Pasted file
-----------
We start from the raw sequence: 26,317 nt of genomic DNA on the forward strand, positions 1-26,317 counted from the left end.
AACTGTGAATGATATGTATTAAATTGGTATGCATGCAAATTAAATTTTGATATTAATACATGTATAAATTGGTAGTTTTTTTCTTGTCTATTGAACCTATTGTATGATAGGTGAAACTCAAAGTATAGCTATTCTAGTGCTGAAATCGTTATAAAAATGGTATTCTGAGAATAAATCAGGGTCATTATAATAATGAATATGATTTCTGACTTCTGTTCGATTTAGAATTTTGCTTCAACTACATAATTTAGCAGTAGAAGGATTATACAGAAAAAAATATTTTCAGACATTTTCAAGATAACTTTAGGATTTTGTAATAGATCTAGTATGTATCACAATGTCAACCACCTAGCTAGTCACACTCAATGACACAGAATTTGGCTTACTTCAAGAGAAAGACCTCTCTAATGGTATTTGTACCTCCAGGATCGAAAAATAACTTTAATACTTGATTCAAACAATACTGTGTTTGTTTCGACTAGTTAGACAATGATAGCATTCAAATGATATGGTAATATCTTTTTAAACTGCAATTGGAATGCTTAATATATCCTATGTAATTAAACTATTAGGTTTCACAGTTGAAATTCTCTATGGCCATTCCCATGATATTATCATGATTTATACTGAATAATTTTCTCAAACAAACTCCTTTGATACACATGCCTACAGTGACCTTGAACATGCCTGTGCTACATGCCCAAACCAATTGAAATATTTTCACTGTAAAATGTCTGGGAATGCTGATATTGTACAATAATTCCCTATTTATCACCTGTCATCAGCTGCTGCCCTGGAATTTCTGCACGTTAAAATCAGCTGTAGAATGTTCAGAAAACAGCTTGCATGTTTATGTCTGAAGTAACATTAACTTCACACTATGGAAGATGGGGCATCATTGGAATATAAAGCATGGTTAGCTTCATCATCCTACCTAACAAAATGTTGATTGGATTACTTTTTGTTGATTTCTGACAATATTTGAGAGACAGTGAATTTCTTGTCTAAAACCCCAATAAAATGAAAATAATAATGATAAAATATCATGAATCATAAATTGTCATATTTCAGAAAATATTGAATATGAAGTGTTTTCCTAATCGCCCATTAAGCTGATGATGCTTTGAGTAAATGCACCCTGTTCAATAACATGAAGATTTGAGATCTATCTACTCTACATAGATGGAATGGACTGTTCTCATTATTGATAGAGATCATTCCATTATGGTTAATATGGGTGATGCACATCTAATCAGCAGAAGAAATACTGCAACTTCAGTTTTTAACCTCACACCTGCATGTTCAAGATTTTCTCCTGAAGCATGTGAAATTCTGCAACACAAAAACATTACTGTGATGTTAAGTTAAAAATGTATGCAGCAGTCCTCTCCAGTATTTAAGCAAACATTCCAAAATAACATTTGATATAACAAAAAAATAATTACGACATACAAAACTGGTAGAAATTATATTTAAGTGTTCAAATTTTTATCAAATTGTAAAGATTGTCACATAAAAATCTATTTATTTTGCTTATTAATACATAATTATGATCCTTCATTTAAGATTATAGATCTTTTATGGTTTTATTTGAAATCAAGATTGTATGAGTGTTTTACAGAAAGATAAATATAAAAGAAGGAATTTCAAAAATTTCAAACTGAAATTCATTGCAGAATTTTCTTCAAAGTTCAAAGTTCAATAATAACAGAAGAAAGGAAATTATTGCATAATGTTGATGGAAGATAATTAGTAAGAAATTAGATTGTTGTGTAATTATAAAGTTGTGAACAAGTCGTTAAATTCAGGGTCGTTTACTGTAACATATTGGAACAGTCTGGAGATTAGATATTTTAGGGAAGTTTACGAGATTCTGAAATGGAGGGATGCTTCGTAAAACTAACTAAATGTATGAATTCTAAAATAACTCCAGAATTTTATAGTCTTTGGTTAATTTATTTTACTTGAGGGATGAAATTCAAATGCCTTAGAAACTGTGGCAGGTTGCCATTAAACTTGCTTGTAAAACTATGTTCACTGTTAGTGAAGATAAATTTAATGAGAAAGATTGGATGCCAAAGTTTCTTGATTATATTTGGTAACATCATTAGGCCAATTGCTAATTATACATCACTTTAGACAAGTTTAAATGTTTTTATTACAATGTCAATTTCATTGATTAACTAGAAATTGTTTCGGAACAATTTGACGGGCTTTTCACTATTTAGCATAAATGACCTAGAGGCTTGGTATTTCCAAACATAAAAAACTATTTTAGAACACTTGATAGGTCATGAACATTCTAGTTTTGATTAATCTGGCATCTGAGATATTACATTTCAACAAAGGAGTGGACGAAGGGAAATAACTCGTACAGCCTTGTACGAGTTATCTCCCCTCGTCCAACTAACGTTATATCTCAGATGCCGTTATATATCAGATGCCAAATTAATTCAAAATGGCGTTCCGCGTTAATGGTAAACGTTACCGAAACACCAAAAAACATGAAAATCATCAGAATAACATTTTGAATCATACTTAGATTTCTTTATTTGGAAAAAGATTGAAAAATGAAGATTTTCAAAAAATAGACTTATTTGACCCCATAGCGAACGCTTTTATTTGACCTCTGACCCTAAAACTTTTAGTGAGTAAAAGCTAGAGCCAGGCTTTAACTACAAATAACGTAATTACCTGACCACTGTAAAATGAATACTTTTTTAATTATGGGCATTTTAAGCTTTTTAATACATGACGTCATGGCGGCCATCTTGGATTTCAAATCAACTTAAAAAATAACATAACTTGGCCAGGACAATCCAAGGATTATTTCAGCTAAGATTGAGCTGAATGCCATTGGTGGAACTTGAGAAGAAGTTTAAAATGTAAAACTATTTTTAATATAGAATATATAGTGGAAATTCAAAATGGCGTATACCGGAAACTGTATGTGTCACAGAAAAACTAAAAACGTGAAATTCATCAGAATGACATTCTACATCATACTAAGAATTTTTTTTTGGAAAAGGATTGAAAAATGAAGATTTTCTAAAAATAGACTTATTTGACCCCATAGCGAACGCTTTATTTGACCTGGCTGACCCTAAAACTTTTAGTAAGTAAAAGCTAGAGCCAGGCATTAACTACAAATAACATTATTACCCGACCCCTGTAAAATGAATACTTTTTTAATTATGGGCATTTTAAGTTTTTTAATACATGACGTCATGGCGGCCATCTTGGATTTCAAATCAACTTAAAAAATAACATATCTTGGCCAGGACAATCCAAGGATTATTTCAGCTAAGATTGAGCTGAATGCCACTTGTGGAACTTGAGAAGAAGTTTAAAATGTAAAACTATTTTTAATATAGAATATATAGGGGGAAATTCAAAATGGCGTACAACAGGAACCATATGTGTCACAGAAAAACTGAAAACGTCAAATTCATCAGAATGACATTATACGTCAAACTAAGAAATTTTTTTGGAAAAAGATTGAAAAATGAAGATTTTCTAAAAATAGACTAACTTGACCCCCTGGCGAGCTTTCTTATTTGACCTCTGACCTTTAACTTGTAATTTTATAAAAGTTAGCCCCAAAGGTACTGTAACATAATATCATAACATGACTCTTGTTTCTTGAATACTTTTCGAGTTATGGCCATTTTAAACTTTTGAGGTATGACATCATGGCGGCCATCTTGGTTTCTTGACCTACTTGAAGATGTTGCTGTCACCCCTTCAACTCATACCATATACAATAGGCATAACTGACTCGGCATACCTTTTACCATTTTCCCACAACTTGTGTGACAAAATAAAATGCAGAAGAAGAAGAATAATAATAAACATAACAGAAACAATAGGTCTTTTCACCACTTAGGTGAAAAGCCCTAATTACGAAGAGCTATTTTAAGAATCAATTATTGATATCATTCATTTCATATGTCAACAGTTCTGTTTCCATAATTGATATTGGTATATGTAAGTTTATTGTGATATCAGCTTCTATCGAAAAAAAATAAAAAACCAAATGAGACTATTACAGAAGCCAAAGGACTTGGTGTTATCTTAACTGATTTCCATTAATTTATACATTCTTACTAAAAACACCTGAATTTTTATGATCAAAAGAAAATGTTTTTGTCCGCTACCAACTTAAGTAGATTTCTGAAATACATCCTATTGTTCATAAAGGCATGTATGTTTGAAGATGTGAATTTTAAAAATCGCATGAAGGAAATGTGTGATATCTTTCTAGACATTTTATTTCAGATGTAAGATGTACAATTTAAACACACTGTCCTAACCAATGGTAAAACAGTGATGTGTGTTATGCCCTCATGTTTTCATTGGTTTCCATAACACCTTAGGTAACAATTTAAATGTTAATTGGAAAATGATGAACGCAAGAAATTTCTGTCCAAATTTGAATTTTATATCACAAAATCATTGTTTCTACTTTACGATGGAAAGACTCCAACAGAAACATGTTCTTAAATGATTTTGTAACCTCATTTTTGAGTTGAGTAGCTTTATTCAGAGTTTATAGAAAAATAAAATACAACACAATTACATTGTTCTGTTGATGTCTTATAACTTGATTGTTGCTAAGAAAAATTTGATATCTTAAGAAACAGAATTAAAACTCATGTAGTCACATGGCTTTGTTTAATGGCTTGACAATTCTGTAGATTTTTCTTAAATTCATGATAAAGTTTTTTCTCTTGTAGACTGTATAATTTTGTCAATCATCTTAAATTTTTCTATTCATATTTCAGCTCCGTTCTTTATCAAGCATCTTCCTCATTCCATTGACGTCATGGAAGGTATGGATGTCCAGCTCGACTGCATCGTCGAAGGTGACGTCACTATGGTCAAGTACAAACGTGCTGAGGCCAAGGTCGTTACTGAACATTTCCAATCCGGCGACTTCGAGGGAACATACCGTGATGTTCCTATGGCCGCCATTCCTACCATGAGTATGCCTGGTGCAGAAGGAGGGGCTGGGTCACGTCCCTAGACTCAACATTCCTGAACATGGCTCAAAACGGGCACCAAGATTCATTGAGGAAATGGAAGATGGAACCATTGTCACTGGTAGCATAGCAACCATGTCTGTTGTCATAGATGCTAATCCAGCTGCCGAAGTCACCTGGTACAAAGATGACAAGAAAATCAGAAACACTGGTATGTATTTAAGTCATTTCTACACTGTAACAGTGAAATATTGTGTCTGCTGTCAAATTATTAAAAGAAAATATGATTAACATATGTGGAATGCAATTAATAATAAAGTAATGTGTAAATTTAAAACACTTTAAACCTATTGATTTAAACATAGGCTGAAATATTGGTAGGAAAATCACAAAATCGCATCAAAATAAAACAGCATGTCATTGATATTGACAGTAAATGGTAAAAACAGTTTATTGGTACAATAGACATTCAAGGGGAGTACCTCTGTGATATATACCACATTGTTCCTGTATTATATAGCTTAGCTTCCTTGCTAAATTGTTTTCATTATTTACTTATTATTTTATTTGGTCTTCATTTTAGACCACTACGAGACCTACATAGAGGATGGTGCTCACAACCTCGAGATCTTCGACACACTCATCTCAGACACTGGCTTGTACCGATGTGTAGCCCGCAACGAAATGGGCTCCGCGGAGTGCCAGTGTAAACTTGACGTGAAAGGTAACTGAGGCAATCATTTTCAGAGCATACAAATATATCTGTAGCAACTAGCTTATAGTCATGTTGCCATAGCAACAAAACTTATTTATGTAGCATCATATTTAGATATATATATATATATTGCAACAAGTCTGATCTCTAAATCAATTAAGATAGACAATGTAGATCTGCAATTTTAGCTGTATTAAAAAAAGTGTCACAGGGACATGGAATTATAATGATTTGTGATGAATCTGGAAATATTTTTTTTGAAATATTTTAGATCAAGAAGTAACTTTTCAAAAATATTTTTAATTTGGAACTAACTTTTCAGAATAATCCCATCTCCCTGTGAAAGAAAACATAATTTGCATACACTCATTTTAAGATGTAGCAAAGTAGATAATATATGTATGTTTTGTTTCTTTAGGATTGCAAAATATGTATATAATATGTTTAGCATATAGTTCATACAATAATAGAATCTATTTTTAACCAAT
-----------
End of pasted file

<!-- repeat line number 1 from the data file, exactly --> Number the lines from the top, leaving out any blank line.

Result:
We start from the raw sequence: 26,317 nt of genomic DNA on the forward strand, positions 1-26,317 counted from the left end.